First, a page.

• 29) Kroger's story that Beau's credibility is too damaged to hold up in court is just ridiculous - especially going up against that beacon of integrity Sam Adams.
  • 30) And it has certainly cost us credibility from the public because of conflicting recommendations.
  • 31) ‘However, all this talk of trust and credibility has stirred my curiosity.’
  • 32) ‘However, none of these failings, in our view, undermined the overall credibility of these witnesses.’
  • 33) ‘The failure to report the allegations undermined the credibility of the witnesses to the extent they should not be believed.’
  • 34) ‘His reasoning was simple - his fame would lend instant credibility to his product.’
  • 35) ‘Being published lends instant credibility among your target audience.’
  • 36) ‘Once one publication has written about you, you gain instant credibility with others.’
  • 37) ‘The defense questions the credibility of the witness, who was 14 years old at the time.’
  • 38) ‘The process of this prize lacks scientific credibility and integrity.’
  • 39) ‘But more importantly, the government's credibility has not fully recovered.’
  • 40) ‘The charge against the accused rests almost entirely on the credibility of the complainant.’
  • 41) ‘I have used it solely to assist in my findings of the credibility of the two complainants.’
  • 42) ‘In the short term, he must address his government's growing credibility problem.’
  • 43) ‘"We came out of it with our credibility intact, " he said.’
  • 44) ‘Ignore this and the legacy will survive, at least temporarily, with some credibility intact.’
  • 45) ‘Their relationship and credibility in the eyes of the Commission are important to them.’
  • 46) ‘Having a weblog increases your authority and credibility in the eyes of your readers.’
  • 47) ‘Such information may guide the development of future professional training protocols for credibility assessment.’
  • 48) ‘Therefore, it appears that personality characteristics may not influence the process of credibility assessment.’
  • 49) ‘So I think this is a pretty sharp blow to the administration's credibility.’
  • 50) ‘The death was a sensational development in a controversy threatening the government's credibility.’
  • 51) ‘Realism with regard to screenplay and dialogue give it the kind of credibility that only documentaries have.’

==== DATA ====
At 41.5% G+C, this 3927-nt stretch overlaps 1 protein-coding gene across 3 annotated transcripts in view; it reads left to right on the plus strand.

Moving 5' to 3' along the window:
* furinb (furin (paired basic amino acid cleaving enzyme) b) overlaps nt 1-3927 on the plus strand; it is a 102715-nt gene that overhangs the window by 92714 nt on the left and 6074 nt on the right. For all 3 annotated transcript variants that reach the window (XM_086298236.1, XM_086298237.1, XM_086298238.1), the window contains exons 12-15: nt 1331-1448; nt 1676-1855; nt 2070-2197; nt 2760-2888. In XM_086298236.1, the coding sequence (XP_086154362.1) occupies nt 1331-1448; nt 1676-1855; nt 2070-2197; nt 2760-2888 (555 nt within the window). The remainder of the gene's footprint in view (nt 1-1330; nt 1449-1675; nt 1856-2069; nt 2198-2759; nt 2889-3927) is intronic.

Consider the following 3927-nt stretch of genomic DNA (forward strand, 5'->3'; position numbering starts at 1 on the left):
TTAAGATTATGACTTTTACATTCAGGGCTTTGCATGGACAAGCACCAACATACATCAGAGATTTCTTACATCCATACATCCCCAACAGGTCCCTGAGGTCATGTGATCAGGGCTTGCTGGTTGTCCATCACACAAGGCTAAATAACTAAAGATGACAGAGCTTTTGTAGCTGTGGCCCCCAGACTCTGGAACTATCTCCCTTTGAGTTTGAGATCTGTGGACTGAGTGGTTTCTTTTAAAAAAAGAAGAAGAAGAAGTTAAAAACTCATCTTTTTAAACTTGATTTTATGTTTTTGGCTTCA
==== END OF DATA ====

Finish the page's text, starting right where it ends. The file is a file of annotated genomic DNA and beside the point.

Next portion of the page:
• 52) ‘The lack of credibility regarding the central issues in this claim have caused me to doubt the truthfulness of the appellant.’
  • 53) ‘His goal is to convince them that party politics is central to the credibility story.’
  • 54) ‘We just don't think there is any credibility to those claims.’
  • 55) ‘It also depends a great deal on the standing and credibility of the person who makes the pitch.’


  • 1) And naturally that would have predisposed her to put credence in Jasper Flodge's dirty story.
  • 2) You're surely not giving any credence to this story of Hythe's?
  • 3) Yet there was one rumour that appeared to have some degree of credence.
  • 4) Whether or not people choose to give it credence is up to them – but who are you to declare it out of bounds?
  • 5) The fact that this clown thinks anything that comes out of his mouth holds any credence is really just hilarious.
  • 6) Why the Republicans continue to give her credence is beyond me.
  • 7) Consequently, lies about climate change gain credence even when they fly in the face of the science that supposedly is their basis.
  • 8) Finally, CNN gives a positive view about Governor Palin credence in a Political Ticker story!
  • 9) The point? absolute talentless, imbecilic, people and mini, made up sections, can gain credence in large unwieldy organizations who have lost their understanding of what it is they should be doing.
  • 10) These articles are in the millions, and credence is just a short distance behind.
  • 11) Even if the original source corrects themselves, the ‘fact’ can gain credence simply by being said in many places.
  • 12) Only much later did the notion gain credence that sex segregation allowed women to develop self-esteem so that they could effectively compete with men.
  • 13) ‘That's a problem, because the credentials of professionals lend credence to their beliefs, however outrageous.’
  • 14) ‘Because Bahamian society is small, insular and closed, it is possible for certain ideas to circulate, gain credence and become accepted as fact.’
  • 15) ‘But seriously, there is credence in the belief that we fear what we do not know.’
  • 16) ‘In spite of the falsehoods in our press, it seems to me this last year I've never seen so many lies accepted and given credence to than in all my 56 years.’
  • 17) ‘The idea might seem ludicrous but it's gaining credence among some very bright people.’
  • 18) ‘This concept held some credence, especially among paleontologists, until the modern evolutionary synthesis was established in the 1940s.’